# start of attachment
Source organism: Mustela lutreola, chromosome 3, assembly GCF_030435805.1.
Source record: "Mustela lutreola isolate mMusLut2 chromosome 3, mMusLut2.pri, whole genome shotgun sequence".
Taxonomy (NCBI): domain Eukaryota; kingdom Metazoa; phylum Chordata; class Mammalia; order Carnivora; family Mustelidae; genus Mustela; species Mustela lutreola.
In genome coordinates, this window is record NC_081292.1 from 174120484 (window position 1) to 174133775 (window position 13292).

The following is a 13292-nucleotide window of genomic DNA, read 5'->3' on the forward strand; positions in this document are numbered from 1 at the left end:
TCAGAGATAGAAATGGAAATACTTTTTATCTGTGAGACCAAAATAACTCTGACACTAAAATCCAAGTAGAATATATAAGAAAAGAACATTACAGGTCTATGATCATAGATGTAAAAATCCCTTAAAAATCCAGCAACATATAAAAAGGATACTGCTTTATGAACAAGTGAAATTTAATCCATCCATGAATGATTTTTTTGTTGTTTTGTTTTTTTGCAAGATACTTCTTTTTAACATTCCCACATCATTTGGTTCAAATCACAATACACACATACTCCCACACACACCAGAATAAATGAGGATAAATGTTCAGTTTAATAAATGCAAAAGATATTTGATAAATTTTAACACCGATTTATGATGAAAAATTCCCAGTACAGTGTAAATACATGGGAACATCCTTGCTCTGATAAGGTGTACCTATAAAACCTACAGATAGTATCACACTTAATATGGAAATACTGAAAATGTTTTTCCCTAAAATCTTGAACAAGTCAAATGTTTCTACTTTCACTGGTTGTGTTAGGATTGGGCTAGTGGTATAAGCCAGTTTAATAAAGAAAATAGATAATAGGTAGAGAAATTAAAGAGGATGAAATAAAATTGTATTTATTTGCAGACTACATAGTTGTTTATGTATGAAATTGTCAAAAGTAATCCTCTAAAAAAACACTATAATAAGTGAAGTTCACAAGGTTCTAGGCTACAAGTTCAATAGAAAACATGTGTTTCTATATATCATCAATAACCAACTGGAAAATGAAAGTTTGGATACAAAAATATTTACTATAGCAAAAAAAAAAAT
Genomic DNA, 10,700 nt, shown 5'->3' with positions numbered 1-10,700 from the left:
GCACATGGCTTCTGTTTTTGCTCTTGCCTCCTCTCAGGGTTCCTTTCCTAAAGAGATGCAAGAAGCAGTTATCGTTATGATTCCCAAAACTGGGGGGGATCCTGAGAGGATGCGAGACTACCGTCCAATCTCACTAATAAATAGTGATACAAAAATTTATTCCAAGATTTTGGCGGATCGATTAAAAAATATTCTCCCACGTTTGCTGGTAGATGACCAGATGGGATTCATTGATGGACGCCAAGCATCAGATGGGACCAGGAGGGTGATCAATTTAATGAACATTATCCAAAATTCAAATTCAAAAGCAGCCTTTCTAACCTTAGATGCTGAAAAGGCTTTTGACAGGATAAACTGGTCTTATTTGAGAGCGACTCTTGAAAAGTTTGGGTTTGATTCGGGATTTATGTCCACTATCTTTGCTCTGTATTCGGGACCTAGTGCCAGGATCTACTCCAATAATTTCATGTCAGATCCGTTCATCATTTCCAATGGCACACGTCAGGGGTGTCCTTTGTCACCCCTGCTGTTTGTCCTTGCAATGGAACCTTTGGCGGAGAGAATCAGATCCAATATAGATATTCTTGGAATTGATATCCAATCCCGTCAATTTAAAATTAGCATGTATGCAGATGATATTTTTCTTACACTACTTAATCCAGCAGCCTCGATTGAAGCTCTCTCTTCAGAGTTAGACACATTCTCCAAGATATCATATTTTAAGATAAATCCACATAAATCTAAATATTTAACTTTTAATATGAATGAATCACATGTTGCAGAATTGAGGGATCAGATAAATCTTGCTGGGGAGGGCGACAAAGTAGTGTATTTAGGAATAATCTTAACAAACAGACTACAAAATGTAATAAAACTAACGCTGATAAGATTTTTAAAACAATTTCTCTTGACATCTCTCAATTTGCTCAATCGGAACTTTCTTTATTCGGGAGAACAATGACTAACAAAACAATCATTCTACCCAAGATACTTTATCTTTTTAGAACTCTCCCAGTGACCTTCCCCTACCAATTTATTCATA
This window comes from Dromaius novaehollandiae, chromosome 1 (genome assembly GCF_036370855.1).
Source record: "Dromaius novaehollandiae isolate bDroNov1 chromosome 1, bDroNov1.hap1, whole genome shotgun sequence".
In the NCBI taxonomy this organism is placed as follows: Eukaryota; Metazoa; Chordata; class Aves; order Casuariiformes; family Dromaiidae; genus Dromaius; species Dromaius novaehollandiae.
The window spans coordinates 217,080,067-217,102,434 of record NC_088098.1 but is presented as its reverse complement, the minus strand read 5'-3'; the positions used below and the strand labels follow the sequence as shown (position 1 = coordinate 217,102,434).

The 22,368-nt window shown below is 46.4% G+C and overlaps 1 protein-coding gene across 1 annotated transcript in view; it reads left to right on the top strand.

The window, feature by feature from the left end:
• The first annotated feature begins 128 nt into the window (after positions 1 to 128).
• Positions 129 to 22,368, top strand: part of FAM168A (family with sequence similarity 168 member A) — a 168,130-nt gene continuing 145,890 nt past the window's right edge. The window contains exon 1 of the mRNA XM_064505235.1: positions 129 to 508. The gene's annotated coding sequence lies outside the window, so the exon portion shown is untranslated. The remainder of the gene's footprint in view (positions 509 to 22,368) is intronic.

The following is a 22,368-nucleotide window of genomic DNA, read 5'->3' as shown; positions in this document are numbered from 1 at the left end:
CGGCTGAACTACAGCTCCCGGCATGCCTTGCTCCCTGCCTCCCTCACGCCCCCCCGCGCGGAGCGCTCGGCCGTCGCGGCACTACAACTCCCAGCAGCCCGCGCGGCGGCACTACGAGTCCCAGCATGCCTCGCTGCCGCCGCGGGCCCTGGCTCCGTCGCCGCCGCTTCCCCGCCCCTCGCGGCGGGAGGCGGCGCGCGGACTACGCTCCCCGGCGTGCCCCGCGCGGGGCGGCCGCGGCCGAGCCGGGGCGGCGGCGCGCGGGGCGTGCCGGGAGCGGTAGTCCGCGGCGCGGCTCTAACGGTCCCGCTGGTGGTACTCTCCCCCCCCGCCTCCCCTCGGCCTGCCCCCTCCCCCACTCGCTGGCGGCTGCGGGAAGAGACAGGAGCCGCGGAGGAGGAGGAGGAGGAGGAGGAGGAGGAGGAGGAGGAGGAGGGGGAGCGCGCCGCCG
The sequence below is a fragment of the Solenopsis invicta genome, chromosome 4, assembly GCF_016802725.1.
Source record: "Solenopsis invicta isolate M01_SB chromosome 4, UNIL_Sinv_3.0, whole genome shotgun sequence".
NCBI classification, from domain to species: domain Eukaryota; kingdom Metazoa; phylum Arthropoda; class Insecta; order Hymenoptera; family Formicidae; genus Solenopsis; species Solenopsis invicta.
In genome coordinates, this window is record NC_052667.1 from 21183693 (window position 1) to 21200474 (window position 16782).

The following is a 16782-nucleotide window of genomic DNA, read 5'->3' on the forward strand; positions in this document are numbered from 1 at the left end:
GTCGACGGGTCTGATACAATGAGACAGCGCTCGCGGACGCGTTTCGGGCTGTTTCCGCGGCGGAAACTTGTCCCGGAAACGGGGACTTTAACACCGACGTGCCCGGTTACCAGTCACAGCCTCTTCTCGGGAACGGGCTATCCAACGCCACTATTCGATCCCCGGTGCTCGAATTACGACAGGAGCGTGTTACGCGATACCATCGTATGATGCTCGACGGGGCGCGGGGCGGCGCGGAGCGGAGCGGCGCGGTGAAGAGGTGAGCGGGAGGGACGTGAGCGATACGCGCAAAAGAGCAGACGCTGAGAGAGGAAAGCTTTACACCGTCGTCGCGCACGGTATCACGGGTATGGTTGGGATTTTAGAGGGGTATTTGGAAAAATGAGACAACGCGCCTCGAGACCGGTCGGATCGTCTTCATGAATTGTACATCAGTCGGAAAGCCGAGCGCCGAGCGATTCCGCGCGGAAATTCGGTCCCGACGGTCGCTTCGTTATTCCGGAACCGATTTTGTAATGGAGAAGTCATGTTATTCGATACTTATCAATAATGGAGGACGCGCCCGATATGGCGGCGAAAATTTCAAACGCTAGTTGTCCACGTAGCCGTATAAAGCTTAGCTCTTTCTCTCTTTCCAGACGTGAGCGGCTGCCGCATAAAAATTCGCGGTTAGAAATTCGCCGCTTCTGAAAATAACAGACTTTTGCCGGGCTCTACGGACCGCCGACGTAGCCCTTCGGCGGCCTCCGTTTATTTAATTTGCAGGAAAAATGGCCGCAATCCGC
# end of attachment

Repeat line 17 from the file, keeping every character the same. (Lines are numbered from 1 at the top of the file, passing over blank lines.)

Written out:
The following is a 22,368-nucleotide window of genomic DNA, read 5'->3' as shown; positions in this document are numbered from 1 at the left end: